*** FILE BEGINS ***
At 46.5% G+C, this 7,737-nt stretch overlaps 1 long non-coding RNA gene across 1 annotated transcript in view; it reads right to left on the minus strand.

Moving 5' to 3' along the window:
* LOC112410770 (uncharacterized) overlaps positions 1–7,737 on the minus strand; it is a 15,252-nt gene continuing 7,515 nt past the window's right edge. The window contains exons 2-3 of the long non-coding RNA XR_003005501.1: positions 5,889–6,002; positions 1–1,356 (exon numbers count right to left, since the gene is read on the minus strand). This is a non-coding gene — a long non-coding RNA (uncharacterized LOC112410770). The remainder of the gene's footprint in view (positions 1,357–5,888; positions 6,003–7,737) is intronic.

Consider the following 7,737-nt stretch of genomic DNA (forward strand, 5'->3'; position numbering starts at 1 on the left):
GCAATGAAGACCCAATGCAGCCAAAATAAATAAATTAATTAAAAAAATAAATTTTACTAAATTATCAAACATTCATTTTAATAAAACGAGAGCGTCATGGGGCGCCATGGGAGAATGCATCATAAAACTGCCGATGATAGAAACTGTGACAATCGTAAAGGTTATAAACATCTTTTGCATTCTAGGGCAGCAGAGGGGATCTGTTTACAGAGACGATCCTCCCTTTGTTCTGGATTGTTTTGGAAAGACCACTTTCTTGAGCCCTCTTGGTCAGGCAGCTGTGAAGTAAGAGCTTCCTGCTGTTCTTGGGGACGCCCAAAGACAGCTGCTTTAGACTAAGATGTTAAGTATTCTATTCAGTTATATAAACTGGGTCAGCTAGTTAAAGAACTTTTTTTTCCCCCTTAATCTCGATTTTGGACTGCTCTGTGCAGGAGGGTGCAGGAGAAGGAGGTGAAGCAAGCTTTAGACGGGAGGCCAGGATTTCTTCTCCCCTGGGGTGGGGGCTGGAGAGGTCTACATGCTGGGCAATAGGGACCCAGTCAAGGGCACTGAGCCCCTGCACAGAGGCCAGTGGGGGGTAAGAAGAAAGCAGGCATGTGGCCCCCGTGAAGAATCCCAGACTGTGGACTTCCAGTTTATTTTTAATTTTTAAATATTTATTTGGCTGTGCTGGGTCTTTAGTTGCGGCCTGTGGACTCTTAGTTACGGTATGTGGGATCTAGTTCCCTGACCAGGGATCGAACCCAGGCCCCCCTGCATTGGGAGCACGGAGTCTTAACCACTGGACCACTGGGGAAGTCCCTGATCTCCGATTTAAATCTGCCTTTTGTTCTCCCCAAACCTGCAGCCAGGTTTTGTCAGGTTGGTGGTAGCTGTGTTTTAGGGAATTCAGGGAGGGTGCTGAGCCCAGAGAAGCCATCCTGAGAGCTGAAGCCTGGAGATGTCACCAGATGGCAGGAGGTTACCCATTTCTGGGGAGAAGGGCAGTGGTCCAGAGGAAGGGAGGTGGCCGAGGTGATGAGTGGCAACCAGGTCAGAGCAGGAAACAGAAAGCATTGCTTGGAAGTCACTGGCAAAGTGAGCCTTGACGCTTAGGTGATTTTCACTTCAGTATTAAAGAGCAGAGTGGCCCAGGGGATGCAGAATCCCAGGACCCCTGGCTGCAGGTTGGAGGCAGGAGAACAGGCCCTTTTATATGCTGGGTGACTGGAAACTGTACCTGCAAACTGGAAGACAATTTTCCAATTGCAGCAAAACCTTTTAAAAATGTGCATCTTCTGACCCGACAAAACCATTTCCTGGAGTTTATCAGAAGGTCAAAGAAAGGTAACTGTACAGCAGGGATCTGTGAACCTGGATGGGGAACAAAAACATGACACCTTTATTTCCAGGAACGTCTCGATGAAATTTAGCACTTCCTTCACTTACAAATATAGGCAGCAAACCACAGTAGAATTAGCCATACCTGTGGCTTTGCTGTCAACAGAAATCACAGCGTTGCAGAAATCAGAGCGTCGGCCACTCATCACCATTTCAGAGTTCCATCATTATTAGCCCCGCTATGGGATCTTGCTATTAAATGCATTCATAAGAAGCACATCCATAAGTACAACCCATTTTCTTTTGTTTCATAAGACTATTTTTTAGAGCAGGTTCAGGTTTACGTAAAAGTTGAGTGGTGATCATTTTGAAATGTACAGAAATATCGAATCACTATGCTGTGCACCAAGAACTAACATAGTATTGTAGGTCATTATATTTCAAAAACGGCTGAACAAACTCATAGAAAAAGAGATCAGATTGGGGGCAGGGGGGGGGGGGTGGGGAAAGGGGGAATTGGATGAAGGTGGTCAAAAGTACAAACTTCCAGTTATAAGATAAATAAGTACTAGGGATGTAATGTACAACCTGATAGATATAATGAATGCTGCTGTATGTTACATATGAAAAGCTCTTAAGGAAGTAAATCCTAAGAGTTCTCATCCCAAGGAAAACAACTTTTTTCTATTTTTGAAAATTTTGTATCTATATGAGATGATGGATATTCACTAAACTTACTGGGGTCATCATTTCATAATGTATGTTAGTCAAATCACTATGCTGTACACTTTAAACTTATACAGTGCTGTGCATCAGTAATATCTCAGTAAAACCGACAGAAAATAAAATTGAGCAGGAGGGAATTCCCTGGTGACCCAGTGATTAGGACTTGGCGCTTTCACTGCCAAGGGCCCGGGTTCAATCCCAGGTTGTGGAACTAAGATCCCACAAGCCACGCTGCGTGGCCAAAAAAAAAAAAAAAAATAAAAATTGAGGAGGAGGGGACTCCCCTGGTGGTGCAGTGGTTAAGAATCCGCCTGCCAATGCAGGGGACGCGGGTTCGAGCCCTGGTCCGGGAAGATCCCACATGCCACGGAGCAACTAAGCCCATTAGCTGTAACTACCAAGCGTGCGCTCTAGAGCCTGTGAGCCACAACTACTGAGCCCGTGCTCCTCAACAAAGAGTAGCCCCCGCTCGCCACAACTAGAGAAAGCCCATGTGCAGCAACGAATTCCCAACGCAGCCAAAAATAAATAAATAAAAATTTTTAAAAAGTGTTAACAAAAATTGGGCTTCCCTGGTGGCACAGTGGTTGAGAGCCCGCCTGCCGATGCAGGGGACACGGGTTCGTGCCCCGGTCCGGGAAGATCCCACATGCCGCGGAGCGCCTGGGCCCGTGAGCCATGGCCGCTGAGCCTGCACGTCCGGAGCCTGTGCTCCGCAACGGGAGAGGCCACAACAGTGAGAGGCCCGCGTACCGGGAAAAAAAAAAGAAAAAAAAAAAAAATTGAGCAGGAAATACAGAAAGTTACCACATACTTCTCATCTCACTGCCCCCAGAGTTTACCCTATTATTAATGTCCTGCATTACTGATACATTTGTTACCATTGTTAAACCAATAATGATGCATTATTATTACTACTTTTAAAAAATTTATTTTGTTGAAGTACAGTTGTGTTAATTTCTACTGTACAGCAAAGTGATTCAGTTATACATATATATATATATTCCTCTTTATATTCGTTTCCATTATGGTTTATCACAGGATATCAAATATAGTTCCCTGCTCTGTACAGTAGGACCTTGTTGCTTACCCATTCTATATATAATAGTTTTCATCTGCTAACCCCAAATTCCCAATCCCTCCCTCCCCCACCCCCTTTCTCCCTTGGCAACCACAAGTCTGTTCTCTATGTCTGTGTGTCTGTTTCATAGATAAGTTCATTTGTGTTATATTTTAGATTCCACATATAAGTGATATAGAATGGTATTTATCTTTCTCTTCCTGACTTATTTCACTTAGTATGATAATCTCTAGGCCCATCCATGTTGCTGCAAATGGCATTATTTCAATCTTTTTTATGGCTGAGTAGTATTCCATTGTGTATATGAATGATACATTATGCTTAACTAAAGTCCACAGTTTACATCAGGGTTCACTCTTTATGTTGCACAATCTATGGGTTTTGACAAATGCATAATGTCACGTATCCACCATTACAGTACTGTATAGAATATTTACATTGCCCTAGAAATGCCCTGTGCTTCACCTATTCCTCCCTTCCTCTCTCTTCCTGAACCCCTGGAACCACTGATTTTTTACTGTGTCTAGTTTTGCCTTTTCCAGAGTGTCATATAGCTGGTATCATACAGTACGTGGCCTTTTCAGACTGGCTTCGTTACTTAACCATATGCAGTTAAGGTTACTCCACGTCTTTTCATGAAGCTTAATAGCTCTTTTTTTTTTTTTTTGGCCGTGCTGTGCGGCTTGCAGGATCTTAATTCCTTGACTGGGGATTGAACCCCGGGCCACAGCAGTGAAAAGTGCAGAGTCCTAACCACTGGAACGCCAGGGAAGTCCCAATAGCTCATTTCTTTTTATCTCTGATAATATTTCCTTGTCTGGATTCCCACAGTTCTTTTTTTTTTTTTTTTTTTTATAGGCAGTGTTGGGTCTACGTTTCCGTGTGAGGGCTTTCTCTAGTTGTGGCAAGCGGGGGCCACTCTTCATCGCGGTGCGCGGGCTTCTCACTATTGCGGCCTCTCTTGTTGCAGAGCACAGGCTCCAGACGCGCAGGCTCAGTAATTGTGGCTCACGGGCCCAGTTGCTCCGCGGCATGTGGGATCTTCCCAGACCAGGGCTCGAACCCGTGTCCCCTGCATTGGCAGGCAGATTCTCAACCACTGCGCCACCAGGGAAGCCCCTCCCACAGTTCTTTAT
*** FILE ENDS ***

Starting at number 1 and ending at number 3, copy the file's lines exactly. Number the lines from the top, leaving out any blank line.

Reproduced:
At 46.5% G+C, this 7,737-nt stretch overlaps 1 long non-coding RNA gene across 1 annotated transcript in view; it reads right to left on the minus strand.

Moving 5' to 3' along the window:
* LOC112410770 (uncharacterized) overlaps positions 1–7,737 on the minus strand; it is a 15,252-nt gene continuing 7,515 nt past the window's right edge. The window contains exons 2-3 of the long non-coding RNA XR_003005501.1: positions 5,889–6,002; positions 1–1,356 (exon numbers count right to left, since the gene is read on the minus strand). This is a non-coding gene — a long non-coding RNA (uncharacterized LOC112410770). The remainder of the gene's footprint in view (positions 1,357–5,888; positions 6,003–7,737) is intronic.